Dear Eä Tolkien Society President,
Here are the notes of the November meeting.
14 November 2015 @ the home of Hawke Robinson
Attended: Hawke (HR), Chris (CK), Noah (NH), Richard (RB), Brian (BH), Corey (CO), and Jeremiah (JB) online
1. HR opened the meeting with greetings.
2. BH read the notes from the October meeting.
3. Discussion related to the notes...
- the annotated map of Middle-Earth recently discovered
- Answer found about the question if Valinor was the reason that Quenya left and right hand names correspond to south and north respectively... see Return of the King Appendix E, toward the end.
- Elvish languages written in Tengwar
- JB mentioned kickstarter project about Elvish language book
4. HR read Vinyar Tengwar introduction letter from 1988 (volume 1), since we have finished the diagram of the Elvish body vocabulary. Interested scholars can see more about this old project here
5. Our smial started our group reading of JRR Tolkien's Farmer Giles of Ham.
- Giles is like a hobbit
- Many references to the British countryside, of which JRRT was fond; similar to the Shire
- Did Tolkien view hobbits' lives as idyllic?
- JB thought not, quoting the elf Gildor from Fellowship of the Ring: "But it is not your own Shire. Others dwelt here before hobbits were; and others will dwell here again when hobbits are no more. The wide world is all about you: you can fence yourselves in, but you cannot for ever fence it out."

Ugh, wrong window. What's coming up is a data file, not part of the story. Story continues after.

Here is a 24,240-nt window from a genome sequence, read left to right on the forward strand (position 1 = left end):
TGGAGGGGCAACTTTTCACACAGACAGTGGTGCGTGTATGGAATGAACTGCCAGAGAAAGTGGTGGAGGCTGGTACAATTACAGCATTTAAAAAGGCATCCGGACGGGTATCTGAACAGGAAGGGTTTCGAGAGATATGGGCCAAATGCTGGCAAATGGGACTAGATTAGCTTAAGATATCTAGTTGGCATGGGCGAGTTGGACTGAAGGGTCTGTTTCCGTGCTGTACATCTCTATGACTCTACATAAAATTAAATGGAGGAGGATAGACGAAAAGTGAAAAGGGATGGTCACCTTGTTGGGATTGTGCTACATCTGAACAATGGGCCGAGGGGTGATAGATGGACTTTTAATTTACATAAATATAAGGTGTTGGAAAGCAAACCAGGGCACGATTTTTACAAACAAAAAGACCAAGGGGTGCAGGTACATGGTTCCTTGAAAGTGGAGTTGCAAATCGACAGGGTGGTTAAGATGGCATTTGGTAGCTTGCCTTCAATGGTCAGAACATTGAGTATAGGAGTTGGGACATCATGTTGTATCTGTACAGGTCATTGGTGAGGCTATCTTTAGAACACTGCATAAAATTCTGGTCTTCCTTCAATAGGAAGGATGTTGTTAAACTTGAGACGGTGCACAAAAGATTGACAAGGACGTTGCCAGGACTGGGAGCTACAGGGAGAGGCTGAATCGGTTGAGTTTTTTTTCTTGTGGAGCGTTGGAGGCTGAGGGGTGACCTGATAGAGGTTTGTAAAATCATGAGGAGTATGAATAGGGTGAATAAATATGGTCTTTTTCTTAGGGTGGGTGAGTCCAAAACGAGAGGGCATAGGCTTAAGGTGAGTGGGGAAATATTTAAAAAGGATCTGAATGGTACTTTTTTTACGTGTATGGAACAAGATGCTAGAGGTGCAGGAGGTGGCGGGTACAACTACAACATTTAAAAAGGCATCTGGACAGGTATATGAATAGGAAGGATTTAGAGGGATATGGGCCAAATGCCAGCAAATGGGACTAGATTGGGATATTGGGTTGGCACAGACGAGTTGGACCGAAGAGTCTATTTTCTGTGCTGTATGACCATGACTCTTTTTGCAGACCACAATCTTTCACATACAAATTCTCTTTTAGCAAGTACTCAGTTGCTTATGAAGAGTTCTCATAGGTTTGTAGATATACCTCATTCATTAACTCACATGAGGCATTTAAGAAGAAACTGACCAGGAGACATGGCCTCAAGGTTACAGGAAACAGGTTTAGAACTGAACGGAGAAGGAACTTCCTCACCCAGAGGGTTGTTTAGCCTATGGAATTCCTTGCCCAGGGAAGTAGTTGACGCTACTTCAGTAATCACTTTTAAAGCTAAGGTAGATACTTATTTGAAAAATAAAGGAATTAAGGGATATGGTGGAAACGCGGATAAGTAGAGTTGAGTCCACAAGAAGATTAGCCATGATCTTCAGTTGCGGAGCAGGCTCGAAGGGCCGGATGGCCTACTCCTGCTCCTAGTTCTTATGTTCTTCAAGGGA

- Further themes from Farmer Giles: the status quo vs. adventure
- "Garm", the farmer's hound's name, refers to a Norse dog of the Underworld, as one of the Eddas describes:
- The best of trees | must Yggdrasil be,
- Skíðblaðnir best of boats;
- Of all the gods | is Óðinn the greatest,
- And Sleipnir the best of steeds;
- Bifröst of bridges, | Bragi of skalds,
- Hábrók of hawks, | and Garm of hounds.
- The giant in Farmer Giles is one of the few Tolkien employs in all his legendarium, alongside those seen by Bilbo & dwarves in the Misty Mountains (Ch. 4), and of course the tree-giants, the Ents. CK mentioned Chesterton's essay on giants as being worth reading.
- Farmer Giles of Ham has a light-hearted tone, revealing Tolkien was capable of jolliness as well as epic writing. Other examples include the scene with the trolls in the Hobbit, and some of the hobbits' poetry "The Oliphaunt" and "The Man in the Moon".
- Another theme: private property & "gun rights"? (if Giles' blunderbuss is considered). More fun here, in the caricature of the English farmer defending his land.
- Enter Chrysophylax Dives the dragon as he hears good reports from the giant of livestock to plunder with no knights to protect the realm. A lovely quote: "So knights are mythical!" said one of the dragons.
- JB found Chrysophylax = Greek for "Gold-guarded"; Dives = Latin for "Rich". A worthy name for a dragon.
- We ended the story this month at the introduction of the king's sword-gift to Farmer Giles, also called "Tailbiter".
6. After closing comments, we decided to meet next on Saturday, Dec. 12th, at 1 pm, at the same location, when we will try to finish our reading of Farmer Giles (also called The Rise and Wonderful Adventures of Farmer Giles, Lord of Tame, Count of Worminghall and King of the Little Kingdom).